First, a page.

Defining the culture of your company is critical. In their bestselling book "Change the Culture, Change the Game," Roger Connors and Tom Smith stress the importance of an aligned business culture that is inclusive and focused on achieving defined goals. Simply put, the more a culture operates in unison, the greater the likelihood for success. This in turn encourages individual efforts and celebrates achievements.

How would you define the culture of your organization? Do you have well-recognized goals? Have you shared them with your employees? Does each person understand their individual role in achieving them? How would you express the culture of your company to a prospective employee in such a way that they would be eager to join you?

Take note: to have goals and share them with your employees does not define your culture. A culture is the underpinning beliefs that support everything your company does. So for example, you might have a culture of service, which would support ever-evolving ways to take care of your customers' pools. Outcrops of this culture could involve having employees focused on things like water chemistry, problem solving, communication and overall customer relations. Bear in mind that defining and integrating a culture can take years. The dividends that accrue from it are immeasurable.

RELATED: Millennials: Reaching the Generation We Need

Earlier in this article, I touched on millennials and their fascination with texting. In addition to that, they live in a world of social media. Here is one place that a young employee can contribute mightily to your organization.

A strong presence on social media can continuously raise the value of your business as an authority and the best place to buy pool products. Talking with younger people in your business about social media may well open up your eyes to opportunities you never envisioned. For them, it could be the perfect way of unlocking their passion for your business while building their self-esteem. Have you sat down with your younger employees lately and sought out their advice concerning how to build a strong, positive social media presence?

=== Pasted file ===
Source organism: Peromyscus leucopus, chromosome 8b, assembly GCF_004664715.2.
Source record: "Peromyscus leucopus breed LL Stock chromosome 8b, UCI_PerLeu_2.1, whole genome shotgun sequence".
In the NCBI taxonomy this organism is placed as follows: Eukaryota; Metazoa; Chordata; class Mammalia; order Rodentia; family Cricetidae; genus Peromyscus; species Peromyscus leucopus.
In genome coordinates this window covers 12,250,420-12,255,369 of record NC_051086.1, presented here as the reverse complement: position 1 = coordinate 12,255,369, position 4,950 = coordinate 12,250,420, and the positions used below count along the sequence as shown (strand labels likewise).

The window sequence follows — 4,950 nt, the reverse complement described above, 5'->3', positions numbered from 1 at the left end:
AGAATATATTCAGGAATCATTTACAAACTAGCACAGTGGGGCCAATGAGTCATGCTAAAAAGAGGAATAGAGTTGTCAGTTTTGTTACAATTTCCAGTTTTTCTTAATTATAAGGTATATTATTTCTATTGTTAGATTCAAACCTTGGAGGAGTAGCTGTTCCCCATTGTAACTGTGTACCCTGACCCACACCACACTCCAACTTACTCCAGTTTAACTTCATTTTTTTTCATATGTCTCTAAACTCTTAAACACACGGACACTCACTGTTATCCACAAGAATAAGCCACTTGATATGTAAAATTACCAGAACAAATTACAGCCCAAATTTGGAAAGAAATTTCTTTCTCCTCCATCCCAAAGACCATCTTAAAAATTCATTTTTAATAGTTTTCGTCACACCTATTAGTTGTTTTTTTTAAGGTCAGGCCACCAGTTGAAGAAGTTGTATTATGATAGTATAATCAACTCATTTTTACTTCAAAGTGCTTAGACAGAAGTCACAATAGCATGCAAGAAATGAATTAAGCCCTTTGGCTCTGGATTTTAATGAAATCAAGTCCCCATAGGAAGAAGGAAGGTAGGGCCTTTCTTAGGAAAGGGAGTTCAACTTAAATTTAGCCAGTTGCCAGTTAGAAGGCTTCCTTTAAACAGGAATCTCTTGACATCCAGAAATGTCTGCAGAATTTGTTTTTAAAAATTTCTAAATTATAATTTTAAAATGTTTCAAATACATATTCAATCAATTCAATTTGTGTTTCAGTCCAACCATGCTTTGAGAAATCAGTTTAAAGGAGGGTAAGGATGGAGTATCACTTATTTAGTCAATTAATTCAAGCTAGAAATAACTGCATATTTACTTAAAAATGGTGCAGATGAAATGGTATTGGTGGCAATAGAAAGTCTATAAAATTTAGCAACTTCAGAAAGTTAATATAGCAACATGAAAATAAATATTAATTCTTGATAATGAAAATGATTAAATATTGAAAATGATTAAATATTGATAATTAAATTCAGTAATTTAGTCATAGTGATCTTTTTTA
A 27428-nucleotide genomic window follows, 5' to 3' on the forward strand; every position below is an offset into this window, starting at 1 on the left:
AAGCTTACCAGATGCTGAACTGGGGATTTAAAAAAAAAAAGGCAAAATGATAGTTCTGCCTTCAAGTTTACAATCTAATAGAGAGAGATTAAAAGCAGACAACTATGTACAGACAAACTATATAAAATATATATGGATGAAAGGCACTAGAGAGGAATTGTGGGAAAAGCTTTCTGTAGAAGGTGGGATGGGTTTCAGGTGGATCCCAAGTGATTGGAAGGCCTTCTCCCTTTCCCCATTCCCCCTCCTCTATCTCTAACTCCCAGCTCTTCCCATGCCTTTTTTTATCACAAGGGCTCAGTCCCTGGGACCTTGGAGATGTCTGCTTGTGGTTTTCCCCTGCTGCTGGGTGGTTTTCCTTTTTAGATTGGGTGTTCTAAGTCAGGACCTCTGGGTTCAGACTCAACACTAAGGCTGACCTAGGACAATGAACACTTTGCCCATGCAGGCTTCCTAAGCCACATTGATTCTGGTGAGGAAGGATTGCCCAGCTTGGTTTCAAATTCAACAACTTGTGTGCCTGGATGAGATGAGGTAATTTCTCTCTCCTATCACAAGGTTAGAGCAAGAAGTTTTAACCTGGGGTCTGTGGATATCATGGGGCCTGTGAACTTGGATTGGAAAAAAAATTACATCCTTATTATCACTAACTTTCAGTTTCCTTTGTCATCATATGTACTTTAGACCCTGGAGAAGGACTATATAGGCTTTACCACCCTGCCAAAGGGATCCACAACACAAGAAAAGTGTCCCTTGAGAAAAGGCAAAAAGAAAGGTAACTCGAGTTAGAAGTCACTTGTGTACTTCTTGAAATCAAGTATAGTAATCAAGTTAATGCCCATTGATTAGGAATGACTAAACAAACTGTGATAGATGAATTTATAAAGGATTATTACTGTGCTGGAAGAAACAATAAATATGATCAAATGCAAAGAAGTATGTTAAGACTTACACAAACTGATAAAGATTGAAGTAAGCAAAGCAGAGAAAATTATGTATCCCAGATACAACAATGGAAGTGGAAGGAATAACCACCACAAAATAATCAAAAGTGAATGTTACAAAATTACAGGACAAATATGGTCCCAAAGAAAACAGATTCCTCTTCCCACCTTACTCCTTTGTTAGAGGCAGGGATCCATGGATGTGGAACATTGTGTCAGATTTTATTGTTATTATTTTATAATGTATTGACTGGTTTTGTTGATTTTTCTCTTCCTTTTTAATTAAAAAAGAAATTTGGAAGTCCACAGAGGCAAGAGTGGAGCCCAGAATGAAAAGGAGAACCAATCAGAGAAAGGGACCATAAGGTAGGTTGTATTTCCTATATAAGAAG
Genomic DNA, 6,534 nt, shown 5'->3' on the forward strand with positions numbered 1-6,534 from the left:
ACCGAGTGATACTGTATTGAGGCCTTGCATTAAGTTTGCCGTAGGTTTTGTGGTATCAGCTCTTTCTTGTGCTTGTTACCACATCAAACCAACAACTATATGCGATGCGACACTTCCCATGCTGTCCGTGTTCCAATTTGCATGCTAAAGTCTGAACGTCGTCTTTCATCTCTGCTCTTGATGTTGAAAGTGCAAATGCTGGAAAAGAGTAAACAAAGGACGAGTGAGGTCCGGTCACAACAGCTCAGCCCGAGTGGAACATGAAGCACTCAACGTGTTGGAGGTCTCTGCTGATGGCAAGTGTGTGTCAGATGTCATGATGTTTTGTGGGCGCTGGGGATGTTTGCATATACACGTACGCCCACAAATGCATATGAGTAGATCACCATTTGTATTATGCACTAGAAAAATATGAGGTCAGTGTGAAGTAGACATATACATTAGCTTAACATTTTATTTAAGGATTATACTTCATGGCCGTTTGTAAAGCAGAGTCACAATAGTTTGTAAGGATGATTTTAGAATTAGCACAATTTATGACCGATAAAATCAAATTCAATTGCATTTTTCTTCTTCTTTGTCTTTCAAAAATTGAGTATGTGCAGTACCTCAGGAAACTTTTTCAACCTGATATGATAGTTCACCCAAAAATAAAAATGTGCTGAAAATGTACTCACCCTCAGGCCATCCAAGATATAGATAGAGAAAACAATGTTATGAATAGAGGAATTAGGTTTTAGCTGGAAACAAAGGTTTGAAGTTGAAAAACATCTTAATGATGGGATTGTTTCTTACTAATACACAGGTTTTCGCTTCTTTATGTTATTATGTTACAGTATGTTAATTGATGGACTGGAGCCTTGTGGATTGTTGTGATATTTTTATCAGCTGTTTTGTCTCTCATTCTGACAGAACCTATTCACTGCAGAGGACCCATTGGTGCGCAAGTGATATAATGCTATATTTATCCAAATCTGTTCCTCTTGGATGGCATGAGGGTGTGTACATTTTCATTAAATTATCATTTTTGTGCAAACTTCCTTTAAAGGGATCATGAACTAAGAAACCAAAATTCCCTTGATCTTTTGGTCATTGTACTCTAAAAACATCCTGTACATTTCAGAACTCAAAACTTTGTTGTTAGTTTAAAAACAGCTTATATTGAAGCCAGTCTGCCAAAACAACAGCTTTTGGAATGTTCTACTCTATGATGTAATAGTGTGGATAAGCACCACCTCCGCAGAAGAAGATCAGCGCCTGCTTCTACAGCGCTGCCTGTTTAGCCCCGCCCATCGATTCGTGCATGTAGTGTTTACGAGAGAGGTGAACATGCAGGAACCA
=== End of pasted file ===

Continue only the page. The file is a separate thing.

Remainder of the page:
The pinnacle of Maslow's Pyramid is reached when an employee feels empowered to influence or make decisions. It is where he or she takes on a sense of ownership. They are operating for the good of the entire organization. Their focus is on building an enterprise that will endure. It is a place where they take pride in what they are doing.

Attracting, integrating and retaining employees starts with you. Step back from the canvas. If your business is successful, ask yourself what is driving it and how can you reinforce the culture. If you are frustrated at your inability to find and hold on to good people, sit down and write out why things are not working the way you would like. Stop reflecting on the "good old days." The best days lie ahead once you discover the tools necessary to change things. The acronym EMBRACE (see below) provides some guidelines to keep in mind.


Engage your employees in regular dialog to maintain a pulse on their attitudes
Motivate your workforce by having them involved in goal setting and tracking progress
Be open to change through exploration of new ideas ad planning for the future
Recognize and celebrate milestones as well as individual accomplishments
Align tactics and goals to measure up with your company culture
Continuously communicate your core commitments inside and outside of your company
Esteem is built through experience, recognition, and trust